I used to often confuse Art Deco and Art Nouveau – probably because they both begin with the word ‘art’. I had to get my head around this properly when I decided to write this blog and therefore searched for a simple explanation.

The one I like best is that Art Nouveau tends to be flowing and flowery whereas Art Deco tends to be sharp and streamlined.  Both designs evolved as a result of the culture of the times – Nouveau influenced by the industrial revolution and Deco by the First World War.

Here are some of my Art Deco favourites.

Every now and then when I headed off to meetings in the East end of the City I would walk past the magnificent, undulating and symmetrical Ibex House at 42-47 Minories. Built in 1937, it is clad in black and beige faience and, apparently, has the longest strip windows in London. When it opened you could rent space for 6 shillings (30 new pence) per square foot – which included the cost of cleaning.


Ibex House, Minories – view from Portsoken Street

I often feel a bit nostalgic walking down Fleet Street. I well remember its heyday when lorries trundled past carrying gigantic rolls of paper and you could hear the presses rumbling into the night producing the next day’s print news. Sadly, it was also the home of the notorious so-called ‘Spanish Customs’, restrictive practices which eventually left the industry open to brutal modernisation and, finally, total relocation.

The former Daily Express building in Fleet Street (1932) has a black facade with rounded corners in vitrolite with clear glass and chromium strips and, in my view, looks quite futuristic even today. The newspaper moved out in 1989 and the current owners are investment bankers Goldman Sachs. The foyer is stunning but currently hidden from view behind curtains – come on, Goldman’s, draw back those curtains and let us mere mortals have a peep!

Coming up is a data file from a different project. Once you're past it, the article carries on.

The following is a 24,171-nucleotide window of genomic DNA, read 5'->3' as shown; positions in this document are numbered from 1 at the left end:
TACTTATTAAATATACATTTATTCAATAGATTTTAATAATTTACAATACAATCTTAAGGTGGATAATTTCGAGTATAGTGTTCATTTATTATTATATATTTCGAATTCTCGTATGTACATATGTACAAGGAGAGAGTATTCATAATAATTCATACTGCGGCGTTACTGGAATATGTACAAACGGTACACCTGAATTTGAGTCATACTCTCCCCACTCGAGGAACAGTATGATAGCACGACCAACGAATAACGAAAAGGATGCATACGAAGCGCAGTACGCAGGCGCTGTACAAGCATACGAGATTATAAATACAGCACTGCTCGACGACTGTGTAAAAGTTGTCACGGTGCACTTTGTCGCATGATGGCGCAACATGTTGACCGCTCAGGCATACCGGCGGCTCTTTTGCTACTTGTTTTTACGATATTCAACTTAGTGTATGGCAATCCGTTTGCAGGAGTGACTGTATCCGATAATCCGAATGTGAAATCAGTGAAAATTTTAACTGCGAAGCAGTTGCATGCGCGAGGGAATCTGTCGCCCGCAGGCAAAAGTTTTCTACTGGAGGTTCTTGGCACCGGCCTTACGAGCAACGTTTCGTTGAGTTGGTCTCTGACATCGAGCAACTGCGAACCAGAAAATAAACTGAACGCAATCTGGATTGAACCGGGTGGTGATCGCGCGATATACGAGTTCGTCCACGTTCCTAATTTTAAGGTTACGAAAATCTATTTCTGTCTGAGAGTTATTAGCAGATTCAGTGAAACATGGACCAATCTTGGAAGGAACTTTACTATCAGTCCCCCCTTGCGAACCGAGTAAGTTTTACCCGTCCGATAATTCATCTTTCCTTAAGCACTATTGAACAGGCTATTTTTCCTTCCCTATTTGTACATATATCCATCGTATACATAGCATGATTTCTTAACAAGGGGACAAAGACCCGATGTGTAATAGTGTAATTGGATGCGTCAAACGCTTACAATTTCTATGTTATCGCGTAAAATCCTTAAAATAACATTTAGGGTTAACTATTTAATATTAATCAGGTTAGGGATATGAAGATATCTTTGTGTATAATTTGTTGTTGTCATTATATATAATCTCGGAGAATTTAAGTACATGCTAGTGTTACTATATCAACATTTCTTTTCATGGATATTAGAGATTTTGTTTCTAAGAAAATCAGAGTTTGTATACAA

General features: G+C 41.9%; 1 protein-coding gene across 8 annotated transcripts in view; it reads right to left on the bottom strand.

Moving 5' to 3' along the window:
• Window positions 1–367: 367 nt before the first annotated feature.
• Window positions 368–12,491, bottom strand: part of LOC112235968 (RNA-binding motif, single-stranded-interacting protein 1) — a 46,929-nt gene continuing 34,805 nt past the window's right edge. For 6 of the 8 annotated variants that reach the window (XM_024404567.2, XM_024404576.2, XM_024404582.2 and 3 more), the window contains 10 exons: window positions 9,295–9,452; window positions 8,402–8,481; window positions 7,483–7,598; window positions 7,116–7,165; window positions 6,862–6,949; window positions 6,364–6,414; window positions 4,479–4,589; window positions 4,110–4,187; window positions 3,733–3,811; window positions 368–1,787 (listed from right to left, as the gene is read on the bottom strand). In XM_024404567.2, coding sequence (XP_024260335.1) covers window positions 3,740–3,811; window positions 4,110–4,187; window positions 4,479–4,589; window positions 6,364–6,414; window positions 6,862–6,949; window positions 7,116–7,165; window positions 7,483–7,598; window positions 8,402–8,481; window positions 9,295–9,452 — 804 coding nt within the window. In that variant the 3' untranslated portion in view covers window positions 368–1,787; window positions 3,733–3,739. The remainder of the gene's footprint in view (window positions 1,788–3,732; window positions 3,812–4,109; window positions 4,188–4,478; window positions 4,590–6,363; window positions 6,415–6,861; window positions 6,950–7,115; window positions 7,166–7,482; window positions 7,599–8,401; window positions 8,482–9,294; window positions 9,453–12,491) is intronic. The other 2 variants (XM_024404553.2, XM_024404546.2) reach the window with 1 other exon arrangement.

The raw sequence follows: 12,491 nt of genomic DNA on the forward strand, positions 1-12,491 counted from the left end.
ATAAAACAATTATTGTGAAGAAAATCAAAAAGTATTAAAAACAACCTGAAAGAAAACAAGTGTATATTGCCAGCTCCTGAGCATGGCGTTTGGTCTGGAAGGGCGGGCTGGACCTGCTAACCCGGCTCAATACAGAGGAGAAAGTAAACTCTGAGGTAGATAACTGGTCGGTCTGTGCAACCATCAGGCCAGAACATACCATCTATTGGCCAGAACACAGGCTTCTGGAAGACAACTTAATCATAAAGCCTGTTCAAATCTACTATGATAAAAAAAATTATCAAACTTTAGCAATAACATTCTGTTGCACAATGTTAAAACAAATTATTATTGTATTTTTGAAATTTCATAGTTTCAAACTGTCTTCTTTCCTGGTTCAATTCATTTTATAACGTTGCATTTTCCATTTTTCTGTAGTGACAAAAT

120 Fleet Street – Architects Ellis and Clarke and later Sir Evan Owen Williams


Facade detail


The foyer, currently hidden from the street

The former Daily Telegraph  building at 141 Fleet street is another Art Deco masterpiece (also owned by Goldman Sachs). It is meant to be overwhelming and certainly succeeds with its giant fluted columns topped with carved Egyptian capitals.

Daily Telegraph building 1928 by Elcock and Sutcliffe with Thomas Tait (who studied under Charles Rennie Mackintosh)

Just above street level, Twin Mercuries head off to distribute news around the Empire with the sun rising over the centre of the hemisphere which is, of course, England. Apparently the carver, Arthur Oakley, shortly afterwards became a monk specialising in religious ornaments.

Relief of twin Mercuries by Arthur Oakley


This clock above the entrance is a delight

Florin Court , designed by Guy Morgan and Partners and opened in 1936, is famous now as the fictional ‘Whitehaven Mansions’ home of Hercule Poirot. It’s in Charterhouse Square and originally boasted squash courts, a dining room and a cocktail bar. Nowadays, there’s a gym, a spa and a wi-fi area.

Which room is Miss Lemon’s office?

I have two favourites – Fox Umbrellas and the ship’s prow in Bury Street.

Fox Umbrellas at 118 London Wall was constructed in 1937 on the ground floor of an early 19th century terraced house. It is by the shopfitting firm E. Pollard & Company and has a vitrolite front along with curved non-reflective glass (an American invention for which Pollard held the English patent).  According to the blog London’s Historic Shops and Markets, this ‘invisible’ glass, which was was very expensive, allowed passers-by to see much further into the shop and made the stock on display more visible at a time when interior lighting was duller and less sharp than today. It works by using a steeply curved concave glass to deflect light towards matt black ‘baffles’. Pollards installed the same type of glass at Simpsons of Piccadilly, where it is still in place today (the store is now a Waterstones).


Fox’s before it became a wine bar

Fox’s today – you can see the unique curved glass